A lot of things have been going very well for the Calgary Flames so far this season. Their top players have taken a huge step forward after a very down season last season, Oliver Kylington has emerged as a top-four defenceman for the team, and the team has a monster goaltending tandem in Daniel Vladar and Jacob Markstrom.
The one area that has not been working as well—or at all, for that matter—has been the team’s depth scoring. Aside from the top line and Andrew Mangiapane, they simply have not gotten enough secondary scoring this season. And while the trio of Johnny Gaudreau, Elias Lindholm, and Matthew Tkachuk has been working overtime to put the puck in the back of the net, the team just does not have enough scoring from their second and third lines to compete against the best teams in the league.
Looking at depth scoring by rank
To visualize this, we took the 5v5 point data of all the forwards from Natural Stat Trick. We then compiled it by team, ranking players by points produced (ie. the top point-producer ordered first, second ordered second, etc.). From there, we averaged the number of points by the top, second, and so on across the league to determine where the team’s nth ranked scorer sits relative to league average.
Let’s take a look at the Calgary Flames:
The good news is the Flames’ top two point-getters sit substantially ahead of the league average. Both Gaudreau and Tkachuk are probably where the team would like them to be. Lindholm sits third, just a touch below where he should be relative to the league.
The next four skaters, Andrew Mangiapane, Milan Lucic, Blake Coleman, and Dillon Dube, are reasonably close to average for the fourth to seventh best skaters in the league, but then the drop-off is quite substantial. To make matters worse, this group includes Sean Monahan and Mikael Backlund, both of whom should at least be among the team’s top-six point producers.
The Calgary Flames have not performed like an average team this season. They have looked far more like a top team, competing for the Pacific Division Crown than a team fighting for a wildcard spot. Their scoring should not be at or below league average but should be substantially ahead of it.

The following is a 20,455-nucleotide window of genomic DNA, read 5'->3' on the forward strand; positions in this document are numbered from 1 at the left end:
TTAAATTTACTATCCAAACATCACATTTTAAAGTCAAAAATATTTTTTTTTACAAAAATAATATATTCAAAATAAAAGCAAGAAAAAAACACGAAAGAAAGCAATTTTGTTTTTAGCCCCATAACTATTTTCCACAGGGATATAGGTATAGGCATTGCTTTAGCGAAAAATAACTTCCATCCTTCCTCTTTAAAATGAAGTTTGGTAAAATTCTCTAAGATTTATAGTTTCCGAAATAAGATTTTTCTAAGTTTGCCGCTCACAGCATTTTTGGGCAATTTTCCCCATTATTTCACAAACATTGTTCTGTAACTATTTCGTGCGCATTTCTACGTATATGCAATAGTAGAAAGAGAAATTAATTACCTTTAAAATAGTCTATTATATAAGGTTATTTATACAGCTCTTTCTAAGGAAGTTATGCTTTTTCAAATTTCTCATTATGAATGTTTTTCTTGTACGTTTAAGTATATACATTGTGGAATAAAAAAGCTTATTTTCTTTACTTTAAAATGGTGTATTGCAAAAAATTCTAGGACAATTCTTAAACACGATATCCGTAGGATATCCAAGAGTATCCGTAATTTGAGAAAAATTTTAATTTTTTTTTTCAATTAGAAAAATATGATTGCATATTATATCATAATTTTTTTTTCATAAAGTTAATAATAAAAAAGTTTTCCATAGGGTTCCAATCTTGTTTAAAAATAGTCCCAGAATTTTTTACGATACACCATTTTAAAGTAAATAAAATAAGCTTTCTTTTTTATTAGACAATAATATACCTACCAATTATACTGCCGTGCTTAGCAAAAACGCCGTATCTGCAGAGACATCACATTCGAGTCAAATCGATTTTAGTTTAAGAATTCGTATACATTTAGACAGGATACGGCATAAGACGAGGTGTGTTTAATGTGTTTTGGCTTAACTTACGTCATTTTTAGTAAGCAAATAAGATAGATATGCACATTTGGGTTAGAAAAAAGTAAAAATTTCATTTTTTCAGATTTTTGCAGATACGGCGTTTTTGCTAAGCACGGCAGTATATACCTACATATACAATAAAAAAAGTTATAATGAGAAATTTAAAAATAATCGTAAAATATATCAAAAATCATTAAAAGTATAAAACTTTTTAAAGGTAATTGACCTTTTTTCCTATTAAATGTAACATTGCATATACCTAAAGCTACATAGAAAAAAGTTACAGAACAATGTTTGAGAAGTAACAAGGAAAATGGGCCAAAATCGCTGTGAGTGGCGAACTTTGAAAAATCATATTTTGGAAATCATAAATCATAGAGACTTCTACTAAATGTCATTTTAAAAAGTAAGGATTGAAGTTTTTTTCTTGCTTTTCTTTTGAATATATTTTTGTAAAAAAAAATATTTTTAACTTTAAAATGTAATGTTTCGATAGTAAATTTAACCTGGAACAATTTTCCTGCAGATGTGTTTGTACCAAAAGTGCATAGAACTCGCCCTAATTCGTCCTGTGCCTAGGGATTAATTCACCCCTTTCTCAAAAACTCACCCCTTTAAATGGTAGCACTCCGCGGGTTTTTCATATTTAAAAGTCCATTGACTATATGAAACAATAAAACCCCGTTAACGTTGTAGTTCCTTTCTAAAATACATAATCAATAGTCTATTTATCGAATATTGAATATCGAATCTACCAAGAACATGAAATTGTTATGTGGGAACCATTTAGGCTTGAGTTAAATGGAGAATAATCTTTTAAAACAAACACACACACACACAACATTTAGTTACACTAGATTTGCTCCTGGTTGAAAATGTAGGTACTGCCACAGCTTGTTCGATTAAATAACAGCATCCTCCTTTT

Instead, they’re buoyed by stellar goaltending to keep their goal differential high enough to be tied for seventh in the league with the Washington Capitals and Vegas Golden Knights with a +21.
Last week’s measuring stick games did not go the way that the Flames must have expected. They were not abhorrent in any of the three games in the Southeast but were far from being the best team in any of them. Had it not been for these three losses, the Flames’ goal differential would have been in the top five in the league.
And what was one of the biggest reasons the Flames were unsuccessful in securing points in their east coast trip? Depth. The Tampa Bay Lightning, Florida Panthers, and Carolina Hurricanes got scoring from more than just their top players, and the Flames simply could not get the same reliably from theirs. The most telling game was against the Panthers, where the two teams were relatively even in most areas… other than depth scoring.
Comparing the Flames to their opponents
Here is how the Flames’ scoring stacks up against their last three opponents:
|Tampa Bay Lightning||24||22||18||13||12||12||10||9||9||7||7||5||5|
Aside from Gaudreau, the Flames are far and away the fourth-best team among the four in terms of points production by their forward group. They simply do not get as much from the bottom of their lineup as the other three teams.
Now it is worth noting that the Flames have had a number of games cancelled, which when played, should help bring these numbers up a touch. That said, every single team needs to make up games this season, and even if the Flames’ numbers do rise, the rest of the leagues’ will almost certainly go up as well.
Looking at this data, it is clear that the Flames need to find a way to get more from their forwards. It has been nice to see Coleman and Dube start scoring more reliably of late. Their low shooting percentages were not going to last forever, but the same cannot be said for Monahan or Backlund to this point, with the latter especially in need of some puck luck. This is to say nothing of the Flames’ bottom players like Tyler Pitlick, Trevor Lewis, et. al.
There’s always a chance that these numbers just continue to go up organically as the Flames continue to play this season out. But it probably is unrealistic to expect them to reach Florida or Tampa levels without injecting another piece into the lineup.
Sorting out the Flames
There are a number of options in the AHL that could earn a look including Matthew Phillips and Jakob Pelletier, but both probably need a touch more seasoning to this point.
The more realistic option is on the trade market. It has been some time since the Flames have made a move for more scoring midseason, but if the Flames think this is their year, there is no time like the present to go out and add more to their roster.
Whether that is a move for Tyler Toffoli, Tomas Hertl, or someone else, the Flames are desperately in need of more points this season from their forward group if they hope to compete with the best teams in the league.
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